The view from this desk after an absence of four months (putting together staged readings of new plays in Denver) is a predictable mixed bag of change--some of it subtle, some marked. Many of the same things are going on, but some with internal alterations. For instance:
The Grove Shakespeare Festival has new directors this summer and and new directions this fall.
The new directors are Richard Rossi (staging "The Rivals " opening July 5 at the indoor Gem Theatre), Jack Fletcher ("The Tempest," July 12, in the outdoor Amphitheater) and Grove producing artistic director Thomas F. Bradac ("The Taming of the Shrew," Amphitheater, Aug. 16).
A bonus production, free to the public, will be the Donald Freed/Geoffrey Forward "Shakespeare 1614--Alive!" with Freed directing and Forward performing the one-man play they had originated at the Joey Harris Theatre last year under the title "Will."
The new directions for the 7-year-old Grove are the launching of a full Equity season in the Gem Theatre this fall. It starts with a reprise of "Going to See the Elephant," seen at both Theatre/Theater in Hollywood and the DeLacey Street Theater in Pasadena. "Elephant" will feature Karen Hensel (one of the play's creators) and will be directed by Carl Reggiardo.
The nomadic Padua Hills Festival, in its eighth year, reopens in yet another new location--at Barnsdall Park, Monday through June 30, with especially invited teacher/playwrights, including many of the old stalwarts: Irene Maria Fornes, Martin Epstein, John O'Keefe, artistic director Murray Mednick and others.
July 16 to Aug. 3, Mednick's seven folk/myth plays known as the Coyote Cycle and spawned largely through the Padua Hills festivals over the years, will be performed at Paramount Ranch as a co-presentation of Padua Hills and L.A. Theatre Works. The pieces will be distributed over different evenings, with two special (and specially priced) marathon dusk-to-dawn performances of the entire cycle July 27 and Aug. 3. (For details call (213) 827-0808.)
Speaking of L.A. Theatre Works, it has become part of a noticeable Southland trend toward consolidation of forces and resources. Producers Susan Loewenberg (L.A. Theatre Works), Peg Yorkin (L.A. Public Theatre) and Susan Dietz (L.A. Stage Co.) have formed a tentative behind-the-scenes alliance with just that thought in mind.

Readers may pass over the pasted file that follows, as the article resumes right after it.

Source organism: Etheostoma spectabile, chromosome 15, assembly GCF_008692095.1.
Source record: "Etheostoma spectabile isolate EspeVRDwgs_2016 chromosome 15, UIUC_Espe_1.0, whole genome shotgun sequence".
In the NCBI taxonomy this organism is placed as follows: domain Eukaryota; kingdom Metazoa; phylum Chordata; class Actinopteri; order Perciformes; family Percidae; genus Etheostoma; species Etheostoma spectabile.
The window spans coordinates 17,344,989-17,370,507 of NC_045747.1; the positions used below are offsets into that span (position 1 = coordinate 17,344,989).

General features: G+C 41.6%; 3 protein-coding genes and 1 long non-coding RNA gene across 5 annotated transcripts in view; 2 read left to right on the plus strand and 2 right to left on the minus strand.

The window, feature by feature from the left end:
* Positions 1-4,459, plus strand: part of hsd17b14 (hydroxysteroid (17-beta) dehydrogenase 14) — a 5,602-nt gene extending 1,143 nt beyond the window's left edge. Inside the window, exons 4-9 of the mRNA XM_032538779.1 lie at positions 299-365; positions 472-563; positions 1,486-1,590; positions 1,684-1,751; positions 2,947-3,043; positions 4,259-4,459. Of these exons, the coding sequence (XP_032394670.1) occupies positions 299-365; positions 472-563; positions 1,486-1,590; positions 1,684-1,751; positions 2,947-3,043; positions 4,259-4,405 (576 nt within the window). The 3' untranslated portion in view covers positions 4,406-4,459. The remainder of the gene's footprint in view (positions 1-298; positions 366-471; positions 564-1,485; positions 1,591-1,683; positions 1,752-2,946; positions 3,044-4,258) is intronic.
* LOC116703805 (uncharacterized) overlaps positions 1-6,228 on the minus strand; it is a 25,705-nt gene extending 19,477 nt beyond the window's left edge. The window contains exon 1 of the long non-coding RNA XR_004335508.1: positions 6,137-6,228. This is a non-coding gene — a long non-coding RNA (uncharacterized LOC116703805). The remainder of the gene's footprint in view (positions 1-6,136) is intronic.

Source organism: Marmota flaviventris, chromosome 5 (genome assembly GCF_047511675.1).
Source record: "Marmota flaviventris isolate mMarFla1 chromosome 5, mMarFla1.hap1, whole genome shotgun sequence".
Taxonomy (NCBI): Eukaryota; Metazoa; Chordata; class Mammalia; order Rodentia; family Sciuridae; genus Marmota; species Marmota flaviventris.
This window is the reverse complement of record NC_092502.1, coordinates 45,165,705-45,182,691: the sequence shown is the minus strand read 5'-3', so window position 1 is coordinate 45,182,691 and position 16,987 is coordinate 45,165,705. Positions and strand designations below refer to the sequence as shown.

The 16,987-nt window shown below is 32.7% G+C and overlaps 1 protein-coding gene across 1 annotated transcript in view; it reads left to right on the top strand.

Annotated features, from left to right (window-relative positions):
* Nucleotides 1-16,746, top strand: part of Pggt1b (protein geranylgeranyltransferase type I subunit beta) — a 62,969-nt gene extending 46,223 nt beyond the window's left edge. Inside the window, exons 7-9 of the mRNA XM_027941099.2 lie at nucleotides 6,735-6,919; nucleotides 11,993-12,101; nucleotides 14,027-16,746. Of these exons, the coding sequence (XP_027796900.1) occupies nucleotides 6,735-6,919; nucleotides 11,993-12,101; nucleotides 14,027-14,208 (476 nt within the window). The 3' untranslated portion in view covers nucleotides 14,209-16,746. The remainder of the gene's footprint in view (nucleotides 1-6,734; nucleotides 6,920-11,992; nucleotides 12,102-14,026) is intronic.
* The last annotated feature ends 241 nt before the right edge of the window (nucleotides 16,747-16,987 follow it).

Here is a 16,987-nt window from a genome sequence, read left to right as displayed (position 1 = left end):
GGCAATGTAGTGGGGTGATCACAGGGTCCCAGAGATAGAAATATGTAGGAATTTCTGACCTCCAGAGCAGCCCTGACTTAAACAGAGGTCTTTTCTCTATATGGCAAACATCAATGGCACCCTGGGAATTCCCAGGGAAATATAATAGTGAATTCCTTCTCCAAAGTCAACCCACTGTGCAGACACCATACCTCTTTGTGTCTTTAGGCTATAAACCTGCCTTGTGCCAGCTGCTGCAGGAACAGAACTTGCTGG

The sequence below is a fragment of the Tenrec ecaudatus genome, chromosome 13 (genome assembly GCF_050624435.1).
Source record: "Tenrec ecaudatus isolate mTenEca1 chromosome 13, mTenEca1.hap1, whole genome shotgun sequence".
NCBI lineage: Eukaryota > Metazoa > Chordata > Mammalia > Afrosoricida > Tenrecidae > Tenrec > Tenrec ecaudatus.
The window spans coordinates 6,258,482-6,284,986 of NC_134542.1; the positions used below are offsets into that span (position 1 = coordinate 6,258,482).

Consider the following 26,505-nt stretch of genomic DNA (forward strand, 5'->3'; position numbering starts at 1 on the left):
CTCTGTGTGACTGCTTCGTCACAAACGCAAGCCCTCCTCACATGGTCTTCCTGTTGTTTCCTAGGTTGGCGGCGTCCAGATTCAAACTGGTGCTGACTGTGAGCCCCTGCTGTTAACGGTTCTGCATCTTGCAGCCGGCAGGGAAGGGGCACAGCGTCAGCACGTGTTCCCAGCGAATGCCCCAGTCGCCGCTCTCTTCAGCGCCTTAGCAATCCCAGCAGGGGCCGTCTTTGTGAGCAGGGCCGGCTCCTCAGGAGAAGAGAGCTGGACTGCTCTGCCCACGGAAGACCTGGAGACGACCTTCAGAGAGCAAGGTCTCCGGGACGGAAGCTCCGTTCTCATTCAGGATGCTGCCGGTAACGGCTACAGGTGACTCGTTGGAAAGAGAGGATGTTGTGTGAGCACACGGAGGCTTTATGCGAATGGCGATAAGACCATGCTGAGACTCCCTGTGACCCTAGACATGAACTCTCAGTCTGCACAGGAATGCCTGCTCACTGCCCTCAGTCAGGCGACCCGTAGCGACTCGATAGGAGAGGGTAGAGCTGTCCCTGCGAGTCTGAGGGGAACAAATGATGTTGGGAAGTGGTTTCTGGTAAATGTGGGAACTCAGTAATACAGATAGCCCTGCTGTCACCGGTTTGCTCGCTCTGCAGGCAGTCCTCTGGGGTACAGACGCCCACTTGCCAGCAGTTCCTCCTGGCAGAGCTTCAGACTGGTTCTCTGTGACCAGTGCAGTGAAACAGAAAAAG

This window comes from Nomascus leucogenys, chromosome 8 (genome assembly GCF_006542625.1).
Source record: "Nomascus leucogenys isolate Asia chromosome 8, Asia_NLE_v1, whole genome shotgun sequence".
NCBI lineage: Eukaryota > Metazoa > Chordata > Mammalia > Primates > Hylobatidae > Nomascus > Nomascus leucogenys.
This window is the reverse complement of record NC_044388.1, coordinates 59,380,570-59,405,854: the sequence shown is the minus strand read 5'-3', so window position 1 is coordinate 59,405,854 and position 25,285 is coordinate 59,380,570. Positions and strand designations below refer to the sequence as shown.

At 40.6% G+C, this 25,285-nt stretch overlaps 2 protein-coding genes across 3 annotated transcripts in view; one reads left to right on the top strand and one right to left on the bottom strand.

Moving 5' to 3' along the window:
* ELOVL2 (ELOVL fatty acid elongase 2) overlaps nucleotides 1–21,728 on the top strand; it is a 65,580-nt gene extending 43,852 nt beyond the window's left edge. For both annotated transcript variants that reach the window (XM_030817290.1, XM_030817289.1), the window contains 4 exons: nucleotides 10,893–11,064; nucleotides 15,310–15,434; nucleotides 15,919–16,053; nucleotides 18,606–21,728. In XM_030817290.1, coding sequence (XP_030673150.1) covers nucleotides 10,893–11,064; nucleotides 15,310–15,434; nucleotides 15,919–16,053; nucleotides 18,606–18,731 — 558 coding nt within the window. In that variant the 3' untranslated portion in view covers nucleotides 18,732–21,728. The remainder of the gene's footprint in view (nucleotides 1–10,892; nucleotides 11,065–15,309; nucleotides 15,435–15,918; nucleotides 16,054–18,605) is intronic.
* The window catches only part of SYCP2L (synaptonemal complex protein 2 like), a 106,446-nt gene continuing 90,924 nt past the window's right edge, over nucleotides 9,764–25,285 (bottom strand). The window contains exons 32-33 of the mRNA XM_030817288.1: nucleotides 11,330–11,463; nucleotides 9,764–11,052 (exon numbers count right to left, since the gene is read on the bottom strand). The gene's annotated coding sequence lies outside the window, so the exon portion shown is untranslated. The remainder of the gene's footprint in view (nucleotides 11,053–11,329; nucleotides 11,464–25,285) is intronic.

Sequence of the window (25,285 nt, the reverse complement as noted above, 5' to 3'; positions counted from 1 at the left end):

"It's time to collaborate," Dietz confirmed. "We run very different organizations, but if producers do not start co-operating we're going to wipe each other out. Look at how many producers it takes to do a Broadway show."
So everybody's doin' it--even the Mark Taper Forum, which joins forces with San Diego's Old Globe to present Peter Parnell's "Romance Language" Jan. 23 through March 9. (The show then moves to the Globe for a San Diego run March 27 to May 4.)
Is there life after the Tony?
Yes, says Des McAnuff, recipient of one of the seven (Best Direction of a Musical) harvested by "Big River" 13 days ago.
"There's certainly work ," emphasized McAnuff, whose La Jolla Playhouse (the place that gave birth to "Big River") is about to open a revised "Merrily We Roll Along" under the guidance of composer/lyricist Stephen Sondheim and of director James Lapine. (See related story on page 1.)
"It was also nice to get away from it," McAnuff added. "You can only party for so long. But I think it's got to change the way New York perceives the regions.
"Within the industry there's recognition that we're doing new work and new work with maybe populist appeal. That's good. But it won't change our policies.
"We want to continue to bring in everyone who's seriously interested in theater."
"CATS" REVISITED: Those stealthy felines at the Century City Shubert are more comfortable than ever in their lithe and canny furs, and Kim Criswell is now lending grace as well as power to her Grizabella, making it at least as memorable as Betty Buckley's was on Broadway.
But--and we've mentioned this ad nauseam--getting out of that underground parking garage continues to be the evening's greatest challenge. A stalled car in the single exit lane late Sunday underscored the potential magnitude of the problem. The application of elementary logic could have theatergoers pay as they go in instead of out , so all gates could be thrown open at show's end to expedite traffic, but logic apparently remains too radical an idea.